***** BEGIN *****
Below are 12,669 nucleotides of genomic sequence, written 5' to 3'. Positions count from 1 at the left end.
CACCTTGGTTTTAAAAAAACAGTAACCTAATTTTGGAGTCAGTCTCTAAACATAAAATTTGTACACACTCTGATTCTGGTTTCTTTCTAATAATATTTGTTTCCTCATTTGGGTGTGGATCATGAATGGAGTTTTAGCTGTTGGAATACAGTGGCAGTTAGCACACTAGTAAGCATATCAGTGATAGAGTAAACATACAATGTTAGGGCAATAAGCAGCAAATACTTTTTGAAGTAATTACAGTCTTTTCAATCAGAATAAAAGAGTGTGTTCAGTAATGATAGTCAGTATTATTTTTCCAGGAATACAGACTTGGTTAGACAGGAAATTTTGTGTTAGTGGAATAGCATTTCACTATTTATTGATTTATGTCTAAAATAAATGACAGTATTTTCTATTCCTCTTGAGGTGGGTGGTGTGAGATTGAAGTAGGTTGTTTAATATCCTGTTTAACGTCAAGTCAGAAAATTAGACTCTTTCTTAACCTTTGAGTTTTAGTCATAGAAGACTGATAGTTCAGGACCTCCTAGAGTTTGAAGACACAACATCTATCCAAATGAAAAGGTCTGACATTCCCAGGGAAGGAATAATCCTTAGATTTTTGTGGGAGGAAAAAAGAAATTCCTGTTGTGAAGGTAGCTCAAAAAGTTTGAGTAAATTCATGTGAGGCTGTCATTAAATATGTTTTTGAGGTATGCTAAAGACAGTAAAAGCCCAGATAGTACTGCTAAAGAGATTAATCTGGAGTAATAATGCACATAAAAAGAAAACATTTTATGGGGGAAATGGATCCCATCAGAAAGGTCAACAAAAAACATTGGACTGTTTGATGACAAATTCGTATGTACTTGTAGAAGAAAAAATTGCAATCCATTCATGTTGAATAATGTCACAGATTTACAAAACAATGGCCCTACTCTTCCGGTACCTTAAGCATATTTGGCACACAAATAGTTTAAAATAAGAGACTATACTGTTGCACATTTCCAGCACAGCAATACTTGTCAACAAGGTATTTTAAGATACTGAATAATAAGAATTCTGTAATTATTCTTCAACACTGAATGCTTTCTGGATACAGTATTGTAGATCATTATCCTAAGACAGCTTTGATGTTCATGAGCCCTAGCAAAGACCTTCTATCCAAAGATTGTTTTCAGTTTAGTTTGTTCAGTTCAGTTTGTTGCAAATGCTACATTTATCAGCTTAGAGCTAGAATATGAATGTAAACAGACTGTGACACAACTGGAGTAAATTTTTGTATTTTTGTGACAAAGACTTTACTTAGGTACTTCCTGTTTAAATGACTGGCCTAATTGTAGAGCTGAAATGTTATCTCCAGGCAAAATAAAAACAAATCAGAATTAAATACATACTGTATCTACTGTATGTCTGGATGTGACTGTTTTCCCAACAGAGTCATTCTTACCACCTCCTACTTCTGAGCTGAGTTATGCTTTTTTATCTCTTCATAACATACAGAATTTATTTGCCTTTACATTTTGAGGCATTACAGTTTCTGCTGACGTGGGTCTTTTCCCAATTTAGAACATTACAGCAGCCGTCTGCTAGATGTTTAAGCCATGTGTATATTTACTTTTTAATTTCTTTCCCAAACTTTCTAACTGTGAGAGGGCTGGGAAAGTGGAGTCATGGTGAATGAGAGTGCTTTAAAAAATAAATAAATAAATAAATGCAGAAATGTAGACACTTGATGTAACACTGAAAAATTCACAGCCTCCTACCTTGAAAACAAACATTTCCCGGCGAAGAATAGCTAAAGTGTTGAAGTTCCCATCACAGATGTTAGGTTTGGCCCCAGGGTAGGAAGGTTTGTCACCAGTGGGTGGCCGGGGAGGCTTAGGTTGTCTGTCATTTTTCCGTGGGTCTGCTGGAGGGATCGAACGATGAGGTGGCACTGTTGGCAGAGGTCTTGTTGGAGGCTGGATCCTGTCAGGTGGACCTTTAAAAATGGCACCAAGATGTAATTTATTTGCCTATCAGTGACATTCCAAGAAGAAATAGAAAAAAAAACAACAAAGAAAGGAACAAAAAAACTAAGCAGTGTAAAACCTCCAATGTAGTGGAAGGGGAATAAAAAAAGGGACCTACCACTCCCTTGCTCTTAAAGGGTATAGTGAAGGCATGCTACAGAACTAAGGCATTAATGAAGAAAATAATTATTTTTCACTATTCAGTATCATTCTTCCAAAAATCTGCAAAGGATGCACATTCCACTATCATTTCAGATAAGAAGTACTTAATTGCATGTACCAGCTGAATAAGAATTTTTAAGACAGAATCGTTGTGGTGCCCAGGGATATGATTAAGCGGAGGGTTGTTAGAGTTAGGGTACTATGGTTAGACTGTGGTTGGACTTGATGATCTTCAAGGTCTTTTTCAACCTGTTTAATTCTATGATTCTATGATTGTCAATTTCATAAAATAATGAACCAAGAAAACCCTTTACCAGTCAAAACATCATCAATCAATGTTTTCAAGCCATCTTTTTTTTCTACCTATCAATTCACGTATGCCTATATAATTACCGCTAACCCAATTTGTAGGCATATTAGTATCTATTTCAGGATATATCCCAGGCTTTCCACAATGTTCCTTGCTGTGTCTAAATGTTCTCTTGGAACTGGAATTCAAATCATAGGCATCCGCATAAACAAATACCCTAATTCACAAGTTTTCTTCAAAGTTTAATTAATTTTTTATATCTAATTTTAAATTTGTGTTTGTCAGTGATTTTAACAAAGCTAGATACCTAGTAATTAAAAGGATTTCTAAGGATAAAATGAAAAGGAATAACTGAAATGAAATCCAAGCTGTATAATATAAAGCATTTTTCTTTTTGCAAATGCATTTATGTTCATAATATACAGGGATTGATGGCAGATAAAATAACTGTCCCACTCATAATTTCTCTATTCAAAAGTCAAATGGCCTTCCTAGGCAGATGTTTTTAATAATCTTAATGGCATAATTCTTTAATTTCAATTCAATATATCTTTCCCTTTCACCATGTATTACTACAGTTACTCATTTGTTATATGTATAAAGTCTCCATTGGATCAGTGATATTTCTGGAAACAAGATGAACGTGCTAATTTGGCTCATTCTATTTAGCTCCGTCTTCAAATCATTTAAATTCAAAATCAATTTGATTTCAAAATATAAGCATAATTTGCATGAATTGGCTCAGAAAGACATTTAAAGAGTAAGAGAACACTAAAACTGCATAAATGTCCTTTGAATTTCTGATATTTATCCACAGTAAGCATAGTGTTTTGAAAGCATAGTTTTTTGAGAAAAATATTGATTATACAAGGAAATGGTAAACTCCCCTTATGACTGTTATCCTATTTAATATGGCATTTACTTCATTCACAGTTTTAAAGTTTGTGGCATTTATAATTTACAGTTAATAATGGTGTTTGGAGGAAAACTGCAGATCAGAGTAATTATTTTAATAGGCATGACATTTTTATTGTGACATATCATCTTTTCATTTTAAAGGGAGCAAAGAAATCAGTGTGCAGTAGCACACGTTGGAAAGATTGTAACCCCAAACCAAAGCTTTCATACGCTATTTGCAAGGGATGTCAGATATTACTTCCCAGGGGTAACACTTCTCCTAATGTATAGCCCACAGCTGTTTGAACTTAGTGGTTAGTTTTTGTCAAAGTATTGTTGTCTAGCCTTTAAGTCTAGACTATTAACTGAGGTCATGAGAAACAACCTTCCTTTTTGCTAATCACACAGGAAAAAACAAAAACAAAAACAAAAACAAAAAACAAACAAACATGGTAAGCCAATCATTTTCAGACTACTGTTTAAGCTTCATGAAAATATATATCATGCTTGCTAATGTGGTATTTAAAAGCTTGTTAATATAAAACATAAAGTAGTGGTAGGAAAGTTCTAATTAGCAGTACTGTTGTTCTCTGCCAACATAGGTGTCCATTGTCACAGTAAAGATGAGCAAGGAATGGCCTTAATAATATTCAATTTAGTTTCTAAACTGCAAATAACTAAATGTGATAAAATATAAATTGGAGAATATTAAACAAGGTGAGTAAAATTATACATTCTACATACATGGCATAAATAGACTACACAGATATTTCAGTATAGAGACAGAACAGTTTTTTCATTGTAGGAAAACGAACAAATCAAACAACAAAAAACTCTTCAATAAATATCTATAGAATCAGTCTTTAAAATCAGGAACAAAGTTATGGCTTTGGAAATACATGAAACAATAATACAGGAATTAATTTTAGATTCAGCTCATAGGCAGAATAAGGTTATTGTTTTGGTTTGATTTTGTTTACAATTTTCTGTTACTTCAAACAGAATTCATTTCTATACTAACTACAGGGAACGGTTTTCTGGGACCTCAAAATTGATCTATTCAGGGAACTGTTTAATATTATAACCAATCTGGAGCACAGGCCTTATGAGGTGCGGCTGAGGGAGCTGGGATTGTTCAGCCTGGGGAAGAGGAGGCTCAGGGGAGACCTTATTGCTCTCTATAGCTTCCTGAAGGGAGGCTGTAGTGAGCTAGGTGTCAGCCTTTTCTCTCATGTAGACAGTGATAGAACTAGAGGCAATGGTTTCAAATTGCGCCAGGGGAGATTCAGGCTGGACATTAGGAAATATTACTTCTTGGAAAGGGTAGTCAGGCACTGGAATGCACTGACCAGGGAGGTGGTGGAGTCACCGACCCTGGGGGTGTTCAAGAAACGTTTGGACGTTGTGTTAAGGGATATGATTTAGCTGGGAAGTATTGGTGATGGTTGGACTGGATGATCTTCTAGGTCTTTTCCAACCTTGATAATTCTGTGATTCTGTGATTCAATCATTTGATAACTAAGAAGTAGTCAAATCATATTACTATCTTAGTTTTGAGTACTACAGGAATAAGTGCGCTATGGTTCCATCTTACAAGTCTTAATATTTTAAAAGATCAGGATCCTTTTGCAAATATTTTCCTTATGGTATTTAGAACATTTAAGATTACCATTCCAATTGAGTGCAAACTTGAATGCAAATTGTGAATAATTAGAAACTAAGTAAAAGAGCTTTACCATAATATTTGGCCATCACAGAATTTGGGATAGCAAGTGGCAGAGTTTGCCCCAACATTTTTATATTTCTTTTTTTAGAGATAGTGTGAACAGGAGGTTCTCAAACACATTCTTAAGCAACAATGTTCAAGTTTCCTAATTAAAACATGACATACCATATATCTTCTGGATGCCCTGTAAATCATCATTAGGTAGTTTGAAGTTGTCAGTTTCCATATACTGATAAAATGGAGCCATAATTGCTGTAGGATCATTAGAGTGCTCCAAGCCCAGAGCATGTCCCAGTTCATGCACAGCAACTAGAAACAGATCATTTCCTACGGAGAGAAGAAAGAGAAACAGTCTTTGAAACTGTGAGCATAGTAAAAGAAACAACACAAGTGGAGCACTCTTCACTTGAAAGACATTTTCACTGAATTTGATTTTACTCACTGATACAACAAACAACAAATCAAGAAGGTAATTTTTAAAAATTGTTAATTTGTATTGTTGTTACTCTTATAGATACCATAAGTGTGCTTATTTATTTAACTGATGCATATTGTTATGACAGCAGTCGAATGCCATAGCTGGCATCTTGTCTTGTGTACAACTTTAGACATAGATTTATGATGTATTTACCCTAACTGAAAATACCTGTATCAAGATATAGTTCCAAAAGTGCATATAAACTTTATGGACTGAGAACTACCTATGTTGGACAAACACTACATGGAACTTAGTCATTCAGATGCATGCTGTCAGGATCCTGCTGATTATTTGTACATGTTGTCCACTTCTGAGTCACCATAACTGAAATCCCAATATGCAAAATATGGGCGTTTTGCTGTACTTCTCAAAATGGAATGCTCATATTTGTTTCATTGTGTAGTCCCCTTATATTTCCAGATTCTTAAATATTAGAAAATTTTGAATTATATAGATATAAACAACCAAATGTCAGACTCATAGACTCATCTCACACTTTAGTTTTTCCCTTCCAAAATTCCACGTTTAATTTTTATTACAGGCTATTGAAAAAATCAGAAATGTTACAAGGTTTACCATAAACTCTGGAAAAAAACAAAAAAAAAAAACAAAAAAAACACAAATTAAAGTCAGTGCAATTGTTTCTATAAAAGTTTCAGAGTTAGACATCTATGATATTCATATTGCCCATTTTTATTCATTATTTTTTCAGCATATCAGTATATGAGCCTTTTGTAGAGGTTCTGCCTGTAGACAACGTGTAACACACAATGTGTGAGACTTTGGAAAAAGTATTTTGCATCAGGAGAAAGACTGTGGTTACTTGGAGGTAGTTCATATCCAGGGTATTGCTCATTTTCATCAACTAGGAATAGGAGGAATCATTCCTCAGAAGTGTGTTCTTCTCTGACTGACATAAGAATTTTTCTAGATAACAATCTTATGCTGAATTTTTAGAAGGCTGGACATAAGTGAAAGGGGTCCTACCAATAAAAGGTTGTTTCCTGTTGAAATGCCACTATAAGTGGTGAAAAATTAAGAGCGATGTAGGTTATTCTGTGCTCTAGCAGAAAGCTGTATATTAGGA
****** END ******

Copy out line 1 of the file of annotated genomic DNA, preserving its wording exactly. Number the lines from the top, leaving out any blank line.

Below are 12,669 nucleotides of genomic sequence, written 5' to 3'. Positions count from 1 at the left end.